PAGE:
It sounds like you want your table to act like a spreadsheet, but unfortunately it won’t. The default Grid view for tables makes them feel like spreadsheets, so I totally get where you’re coming from. However, database tables are operationally very different beasts. Field formulas can only see and act on data in the same record (row), not between records.
If you simply want to tally all of the daily count values, look a the bottom of your table. Assuming your count field is a Number type, it should default to showing you a sum of all the values.
What would be cool is if there were a “countdown” option in that summary area. It would be like an extension of the Sum option: it would add all the values in the column, subtract them from a starting value that you specify, and show you what remains. I can see that being a useful feature in many situations. Maybe I’ll toss that in the Product Suggestions category.
Sharing my solution here because I had the same question.
To subtract the value of another row within the same table from the current row in Airtable, you need to:
1) Create a “Link to another Record” column in your table.
2) Create a “Lookup” column in your table.
3) Create a “Formula” column that calculates what you need it to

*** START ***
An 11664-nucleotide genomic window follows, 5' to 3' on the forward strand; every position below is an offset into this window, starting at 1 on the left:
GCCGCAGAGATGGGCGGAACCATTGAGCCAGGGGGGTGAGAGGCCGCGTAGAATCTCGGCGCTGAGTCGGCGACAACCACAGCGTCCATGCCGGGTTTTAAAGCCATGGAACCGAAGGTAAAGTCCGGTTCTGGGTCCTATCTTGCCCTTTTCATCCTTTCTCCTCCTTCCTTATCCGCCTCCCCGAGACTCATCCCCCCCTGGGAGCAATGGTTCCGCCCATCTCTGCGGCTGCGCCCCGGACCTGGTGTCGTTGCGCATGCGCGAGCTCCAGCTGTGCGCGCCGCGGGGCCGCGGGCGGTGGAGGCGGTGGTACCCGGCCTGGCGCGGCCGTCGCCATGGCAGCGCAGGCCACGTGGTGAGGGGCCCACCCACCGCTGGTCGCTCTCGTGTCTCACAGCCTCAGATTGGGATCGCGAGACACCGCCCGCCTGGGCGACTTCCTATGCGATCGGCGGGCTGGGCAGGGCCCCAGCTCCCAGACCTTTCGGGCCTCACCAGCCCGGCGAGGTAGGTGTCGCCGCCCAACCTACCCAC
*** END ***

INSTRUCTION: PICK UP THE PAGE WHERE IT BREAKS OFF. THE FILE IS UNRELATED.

The problem with this solution is that it’s a bit tedious in that you have to manually search for and add the record that has the data you need to complete your calculation, whereas in Excel or similar, you’d just create the formula once and then drag it down the column to the cells that you need to display the calculated result. Perhaps there is a formula that would automatically find and add the previous row, but I’ll let someone else figure that part out…
If I remember correctly, one of the example bases referenced in this post about multi-record calculations — because that’s what this is — automatically performs a calculation involving the preceding (and maybe the following) record. There are a bunch of caveats mentioned in the post I won’t repeat here, having to do with using autonumber or
CREATED_TIME() to determine row precedence, and there is an essential piece of overhead (namely, linking every record of your main table to a single record in another table) required before any cross-record calculations can be performed, but it does give you a way to do such calculations without having manually to identify the records you wish to use.